Sunday, January 4, 2009

On the Importance of Momentum

It’s easy sometimes to forget the role momentum plays in our everyday lives. We talk about addictive behavior, or habits, or even decisions based on a sense of identity, but often what we’re really talking about is just continuing to head in the same direction we’re already headed, for better or worse, because we’ve built up a certain momentum.

I’ve really noticed the value of momentum as a writer lately. The past several months, close to the past year, really, I’ve had a really good momentum going as a writer. First I was working on my thesis, then I set that aside to work on revisions of a children’s book I had written previously, then I went back and forth between my thesis and several short stories, then short stories and the first draft of a new novel . . .

I’ve kept myself busy with a lot of different projects and never went more than a day or two without writing, and if I did for some reason miss a full day or two, I’d make up that lost time as soon as possible. Writing gets to be so automatic, when you’ve got that momentum going, that you no longer feel like you have to find time to write, it gets to a point where you have to find time for your real life. Writing is always the first thing on your mind, everything else feels secondary.

So secondary, in fact, that this past semester I spent so much time writing and daydreaming about my stories and novel that when crunch time hit I was wholly unprepared. I realized that writing had become almost like a bad habit, an addiction that was getting in the way of the things that were actually mandatory in my life (grading papers, writing papers, oh, I don’t know, feeding myself and my husband???) I figured that I had to stop writing for that last couple of weeks so I could finish up my school stuff --- but of course, that wasn’t possible. I was too addicted.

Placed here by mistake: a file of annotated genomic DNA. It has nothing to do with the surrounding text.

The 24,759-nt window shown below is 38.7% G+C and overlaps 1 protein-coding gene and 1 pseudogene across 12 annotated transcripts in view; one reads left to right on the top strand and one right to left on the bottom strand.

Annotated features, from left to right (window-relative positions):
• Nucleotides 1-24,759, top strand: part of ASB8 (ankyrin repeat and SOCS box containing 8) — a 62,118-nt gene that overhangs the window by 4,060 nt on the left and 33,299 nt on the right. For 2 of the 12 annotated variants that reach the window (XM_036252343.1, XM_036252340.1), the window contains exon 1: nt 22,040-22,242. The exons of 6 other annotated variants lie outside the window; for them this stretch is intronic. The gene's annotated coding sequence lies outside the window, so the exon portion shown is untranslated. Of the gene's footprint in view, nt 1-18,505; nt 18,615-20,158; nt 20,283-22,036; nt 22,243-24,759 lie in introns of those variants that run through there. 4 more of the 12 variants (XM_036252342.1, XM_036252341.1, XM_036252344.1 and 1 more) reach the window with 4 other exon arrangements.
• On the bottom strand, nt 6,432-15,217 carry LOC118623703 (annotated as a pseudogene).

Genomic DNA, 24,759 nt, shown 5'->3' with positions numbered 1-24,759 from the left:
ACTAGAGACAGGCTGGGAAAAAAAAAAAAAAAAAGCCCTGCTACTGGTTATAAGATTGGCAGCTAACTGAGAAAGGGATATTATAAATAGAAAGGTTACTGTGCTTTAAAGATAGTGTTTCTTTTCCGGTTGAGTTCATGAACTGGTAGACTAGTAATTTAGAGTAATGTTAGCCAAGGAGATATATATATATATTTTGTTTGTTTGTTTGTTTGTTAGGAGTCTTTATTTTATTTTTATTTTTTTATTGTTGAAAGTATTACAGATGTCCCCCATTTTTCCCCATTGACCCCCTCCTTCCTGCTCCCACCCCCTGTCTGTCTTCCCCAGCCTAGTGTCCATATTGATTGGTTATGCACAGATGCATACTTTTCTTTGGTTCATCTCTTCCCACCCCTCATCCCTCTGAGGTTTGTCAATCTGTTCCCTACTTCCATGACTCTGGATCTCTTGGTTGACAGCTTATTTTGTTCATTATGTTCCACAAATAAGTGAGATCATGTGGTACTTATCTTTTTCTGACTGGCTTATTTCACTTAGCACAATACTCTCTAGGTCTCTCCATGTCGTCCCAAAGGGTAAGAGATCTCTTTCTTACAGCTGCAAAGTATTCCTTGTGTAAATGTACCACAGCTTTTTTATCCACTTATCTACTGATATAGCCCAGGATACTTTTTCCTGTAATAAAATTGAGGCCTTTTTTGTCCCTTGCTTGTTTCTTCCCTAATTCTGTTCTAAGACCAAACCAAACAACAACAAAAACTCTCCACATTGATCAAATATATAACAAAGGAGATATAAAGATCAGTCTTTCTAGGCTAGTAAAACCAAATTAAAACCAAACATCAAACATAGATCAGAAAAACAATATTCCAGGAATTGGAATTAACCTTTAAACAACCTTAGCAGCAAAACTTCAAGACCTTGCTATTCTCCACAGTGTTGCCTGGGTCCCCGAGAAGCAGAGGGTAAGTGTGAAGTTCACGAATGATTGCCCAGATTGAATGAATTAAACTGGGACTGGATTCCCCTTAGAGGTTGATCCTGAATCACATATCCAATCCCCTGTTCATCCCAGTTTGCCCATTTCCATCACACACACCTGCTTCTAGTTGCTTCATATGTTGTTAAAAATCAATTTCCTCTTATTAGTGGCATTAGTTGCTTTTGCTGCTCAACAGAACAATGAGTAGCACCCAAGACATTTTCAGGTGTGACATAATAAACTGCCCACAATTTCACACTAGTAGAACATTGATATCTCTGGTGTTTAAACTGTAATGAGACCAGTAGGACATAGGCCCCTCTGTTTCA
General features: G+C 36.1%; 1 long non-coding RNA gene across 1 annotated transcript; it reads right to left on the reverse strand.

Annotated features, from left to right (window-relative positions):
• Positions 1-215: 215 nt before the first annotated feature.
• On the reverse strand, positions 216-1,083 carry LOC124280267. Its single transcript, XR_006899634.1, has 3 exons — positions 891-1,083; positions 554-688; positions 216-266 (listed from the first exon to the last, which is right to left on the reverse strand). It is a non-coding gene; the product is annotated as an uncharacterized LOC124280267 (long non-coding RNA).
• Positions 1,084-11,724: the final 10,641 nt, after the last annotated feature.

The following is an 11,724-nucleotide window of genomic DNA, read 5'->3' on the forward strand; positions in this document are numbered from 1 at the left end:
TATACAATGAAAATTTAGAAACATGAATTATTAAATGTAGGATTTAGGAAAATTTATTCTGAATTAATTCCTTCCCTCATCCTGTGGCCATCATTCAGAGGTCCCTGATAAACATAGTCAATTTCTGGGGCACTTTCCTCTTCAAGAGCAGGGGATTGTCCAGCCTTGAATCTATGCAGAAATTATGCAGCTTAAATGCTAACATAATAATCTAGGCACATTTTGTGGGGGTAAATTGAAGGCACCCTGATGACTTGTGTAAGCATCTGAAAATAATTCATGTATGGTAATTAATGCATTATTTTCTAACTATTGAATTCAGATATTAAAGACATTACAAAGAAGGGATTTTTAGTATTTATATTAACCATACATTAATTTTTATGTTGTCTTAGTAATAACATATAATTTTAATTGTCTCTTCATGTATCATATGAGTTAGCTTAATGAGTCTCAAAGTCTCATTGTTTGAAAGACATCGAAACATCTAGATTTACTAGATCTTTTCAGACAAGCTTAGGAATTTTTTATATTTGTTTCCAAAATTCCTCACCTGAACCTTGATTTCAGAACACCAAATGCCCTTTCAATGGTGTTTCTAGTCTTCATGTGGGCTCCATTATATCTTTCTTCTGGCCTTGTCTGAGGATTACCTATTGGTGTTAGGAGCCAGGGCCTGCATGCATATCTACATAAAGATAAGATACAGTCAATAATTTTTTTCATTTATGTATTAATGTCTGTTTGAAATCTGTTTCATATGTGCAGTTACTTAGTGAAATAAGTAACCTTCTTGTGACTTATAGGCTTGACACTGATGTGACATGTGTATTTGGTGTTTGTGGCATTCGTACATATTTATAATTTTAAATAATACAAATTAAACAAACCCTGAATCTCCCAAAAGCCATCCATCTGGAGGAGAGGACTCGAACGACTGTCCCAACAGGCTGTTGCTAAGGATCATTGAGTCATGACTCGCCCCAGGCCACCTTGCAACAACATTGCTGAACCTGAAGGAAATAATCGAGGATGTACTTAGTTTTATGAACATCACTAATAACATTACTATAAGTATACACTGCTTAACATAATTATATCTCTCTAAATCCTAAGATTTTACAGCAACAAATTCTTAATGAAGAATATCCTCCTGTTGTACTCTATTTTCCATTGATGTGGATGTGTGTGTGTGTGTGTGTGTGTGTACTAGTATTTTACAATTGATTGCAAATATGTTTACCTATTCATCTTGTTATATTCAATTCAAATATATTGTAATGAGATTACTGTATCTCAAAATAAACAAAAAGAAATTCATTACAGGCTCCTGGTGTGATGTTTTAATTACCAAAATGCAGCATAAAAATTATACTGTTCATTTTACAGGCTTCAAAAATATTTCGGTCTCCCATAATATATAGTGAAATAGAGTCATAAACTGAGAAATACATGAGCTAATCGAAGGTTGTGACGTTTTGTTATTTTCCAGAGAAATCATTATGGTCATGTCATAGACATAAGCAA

I managed to get everything done, and keep writing on the side, but once the semester officially ended, I turned in all my final stuff, posted my students’ final grades, and completely shut down. I had to do my Christmas shopping (after all, Christmas was only two days away by that point), and I needed to put together the first issue of MFA/MFYou. So I decided that just for, say, a week, I would stop writing and instead I would sleep in during the mornings, play video games, read comic books (and regular books, too). Just relax.

Now that I feel rested up, though, I’ve been having a bit of trouble getting back into my groove. It’s funny how quickly that momentum can dissipate. I didn’t end up taking the whole week off, instead I took two days off, wrote one day, then took two days off again. But the trouble is, I went from writing almost every day for close to two hours (and never, as a result, having my stories very far from my mind), to writing in one small two hour block in the middle of a five day stretch. And now all the stories that used to bounce around in my head all day every day are much vaguer to me; they’re more like distant memories than the crisp, vivid, detailed things they once were.

I’m already starting to get that momentum back up, but I can’t help but take it as a lesson on how much we rely on momentum to get things done. Maybe the truth is what makes us writers is that we’ve allowed ourselves to become addicted to writing, the same way some people are addicted to chocolate or to TV. And while some addictions may be “healthier” than others, we have to find the right balance in life, and, once we find that balance, we’ve got to keep that momentum going.

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